“Phil is a prodigy and a late bloomer at the same time.”
— Luc Sante in
The New York Times  

A veteran of New York’s downtown scene, Phil Kline stands out for his range and unpredictability. From vast boombox symphonies to chamber music and song cycles, his work has been hailed for its originality, beauty, subversive subtext, and wry humor.

Raised in Akron, Ohio, he came to New York to study English Literature and music at Columbia University. After graduation, he dove into the thriving art and music community of the East Village, founding the rock band The Del-Byzanteens with Jim Jarmusch and James Nares; collaborating with Nan Goldin on the soundtrack to The Ballad of Sexual Dependency (on view at MoMA through February 2017); and playing guitar in the notorious Glenn Branca Ensemble.

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Photo by Lovis Ostenrik


Early Works

Unsilent Night 2014. Photo by Taylor Davidson.

Kline’s early compositions evolved from performance art. He often used dozens or even hundreds of boombox tape players to create symphonic waves of other-worldly tone clusters and voices, carrying a great deal of emotional meaning. This is most notable in his Christmas cult classic Unsilent Night, a pioneering work of public sound art which debuted in the streets of Greenwich Village in 1992 and is today an annual holiday tradition that has been celebrated in more than 100 cities on five continents. Unsilent Night’s luminous multi-dimensional sound environment floats people through their cities as they walk a pre-determined route. Andy Battaglia described it in The Wall Street Journal: “The effect of Kline’s music is gorgeous, as bell sounds lap up against buildings and ricochet all around, and the nondenominational spirit of it can warm even the coldest of hearts.” Critic Jon Pareles wrote in The New York Times: “It immerses a listener in suspended wonderment, as if time itself had paused within a string of jingling sleigh bells.”

Other tape-based works of this period include to be sung on the water, played throughout the Whitney Museum during the 1995 Biennial; the theater piece Into the Fire, with texts by Luc Sante and presented at The Kitchen in 2000; and the ritual last words before vanishing from the face of the earth, given its only hearing on top of Terrible Mountain near Ludlow, Vermont in 2001.

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Phil Kline at Bang on a Can Marathon in Hamburg.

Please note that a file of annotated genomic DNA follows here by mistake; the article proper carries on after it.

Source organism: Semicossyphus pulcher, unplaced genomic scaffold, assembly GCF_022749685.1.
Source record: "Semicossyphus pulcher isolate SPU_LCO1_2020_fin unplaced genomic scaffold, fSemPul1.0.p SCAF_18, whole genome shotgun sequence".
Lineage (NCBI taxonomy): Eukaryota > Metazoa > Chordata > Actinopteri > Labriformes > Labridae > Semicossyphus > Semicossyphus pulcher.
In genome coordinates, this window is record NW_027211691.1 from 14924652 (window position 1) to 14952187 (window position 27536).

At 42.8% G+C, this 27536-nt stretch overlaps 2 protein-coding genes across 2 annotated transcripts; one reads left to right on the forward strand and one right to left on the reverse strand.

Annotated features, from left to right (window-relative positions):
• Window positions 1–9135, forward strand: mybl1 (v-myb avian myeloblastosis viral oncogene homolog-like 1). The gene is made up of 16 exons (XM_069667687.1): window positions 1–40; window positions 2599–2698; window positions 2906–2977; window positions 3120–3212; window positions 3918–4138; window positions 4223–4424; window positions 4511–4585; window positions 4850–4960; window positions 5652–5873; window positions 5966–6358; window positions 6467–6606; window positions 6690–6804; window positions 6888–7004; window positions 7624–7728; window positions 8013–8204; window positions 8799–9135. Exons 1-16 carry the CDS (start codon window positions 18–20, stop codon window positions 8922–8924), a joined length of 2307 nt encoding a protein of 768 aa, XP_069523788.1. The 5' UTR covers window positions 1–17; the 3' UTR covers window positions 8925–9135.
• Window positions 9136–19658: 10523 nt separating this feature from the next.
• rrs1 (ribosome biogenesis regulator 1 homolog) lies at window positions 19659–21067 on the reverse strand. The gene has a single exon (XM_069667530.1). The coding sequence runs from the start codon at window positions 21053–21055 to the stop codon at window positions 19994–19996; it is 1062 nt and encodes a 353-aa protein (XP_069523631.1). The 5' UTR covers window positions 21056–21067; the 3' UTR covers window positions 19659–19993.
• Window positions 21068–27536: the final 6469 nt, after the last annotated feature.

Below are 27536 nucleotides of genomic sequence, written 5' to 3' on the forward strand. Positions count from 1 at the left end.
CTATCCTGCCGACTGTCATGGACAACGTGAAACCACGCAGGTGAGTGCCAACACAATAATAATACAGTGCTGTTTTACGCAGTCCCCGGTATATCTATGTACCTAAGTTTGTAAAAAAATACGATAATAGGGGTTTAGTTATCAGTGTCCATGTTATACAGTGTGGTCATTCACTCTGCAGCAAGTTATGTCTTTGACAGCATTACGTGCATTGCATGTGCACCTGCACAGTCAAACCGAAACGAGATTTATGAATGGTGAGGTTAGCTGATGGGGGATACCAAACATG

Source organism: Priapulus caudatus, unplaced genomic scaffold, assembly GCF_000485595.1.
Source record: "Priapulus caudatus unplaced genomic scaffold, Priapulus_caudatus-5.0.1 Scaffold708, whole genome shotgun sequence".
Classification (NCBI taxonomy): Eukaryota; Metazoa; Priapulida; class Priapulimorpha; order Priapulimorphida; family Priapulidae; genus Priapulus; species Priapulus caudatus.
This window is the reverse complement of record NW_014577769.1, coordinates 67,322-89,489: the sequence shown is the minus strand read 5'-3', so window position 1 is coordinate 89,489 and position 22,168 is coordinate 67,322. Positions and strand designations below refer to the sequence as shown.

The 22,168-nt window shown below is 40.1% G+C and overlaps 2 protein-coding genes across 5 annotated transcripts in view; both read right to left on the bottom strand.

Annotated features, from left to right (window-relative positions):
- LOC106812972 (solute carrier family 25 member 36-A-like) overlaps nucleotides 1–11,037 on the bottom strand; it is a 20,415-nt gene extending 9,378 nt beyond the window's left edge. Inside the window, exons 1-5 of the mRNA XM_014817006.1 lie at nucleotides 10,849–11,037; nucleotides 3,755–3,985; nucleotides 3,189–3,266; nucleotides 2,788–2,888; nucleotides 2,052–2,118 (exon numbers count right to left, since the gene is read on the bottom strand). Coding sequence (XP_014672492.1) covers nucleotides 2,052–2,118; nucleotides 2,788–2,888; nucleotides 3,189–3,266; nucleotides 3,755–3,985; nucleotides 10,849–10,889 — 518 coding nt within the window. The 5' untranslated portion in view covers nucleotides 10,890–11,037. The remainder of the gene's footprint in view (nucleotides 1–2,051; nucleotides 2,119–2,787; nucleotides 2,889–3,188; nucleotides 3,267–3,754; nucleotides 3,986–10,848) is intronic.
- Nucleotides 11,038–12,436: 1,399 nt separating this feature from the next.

“Magic was happening as you sat there. Here was a real original.”
— Paul Griffiths, The New York Times
Bachman’s Warbler

With Bang on a Can

In 1992, on the recommendation of Glenn Branca, Phil sent a cassette tape with a letter to the legendary music collective Bang on a Can who in turn invited Phil to play on their famed Marathon. Phil debuted his breakthrough piece Bachman’s Warbler for 12 tape loops and harmonicas (considered one of the 1990’s post-minimalist classics), creating a sound no one had heard before, and cementing what would become a longstanding relationship with Bang on a Can. In The Los Angeles Times, critic Mark Swed described Phil as “one of the more striking composers that the Bang-on-a-Canners have given relatively wide exposure to. Kline first made an impression through his pieces for harmonica and boomboxes that with single-minded obsession turn simple musical materials into arrestingly elaborate sonic experiences.”

Exquisite Corpses

The following year, a commission for the Bang on a Can All-Stars led to Kline’s first instrumental composition, the sextet Exquisite Corpses, which the All-Stars premiered at Lincoln Center in 1997 and recorded for their debut CD on Bang on a Can’s Cantaloupe Music label. Cantaloupe has since released numerous recordings of Phil’s music, including three solo CD’s.


Songs and Theater

While well known for his love of electronic elements, Phil has also made a deep impression with his mastery of songwriting and found text. His first song cycle, When I Had a Voice, was written in 2001 for mezzo-soprano Alexandra Montano, two child sopranos, and the Parthenia Viol Consort. The text was poetry by David Shapiro, Phil’s teacher at Columbia—the poet he has chosen to set more than any other.

Zippo Songs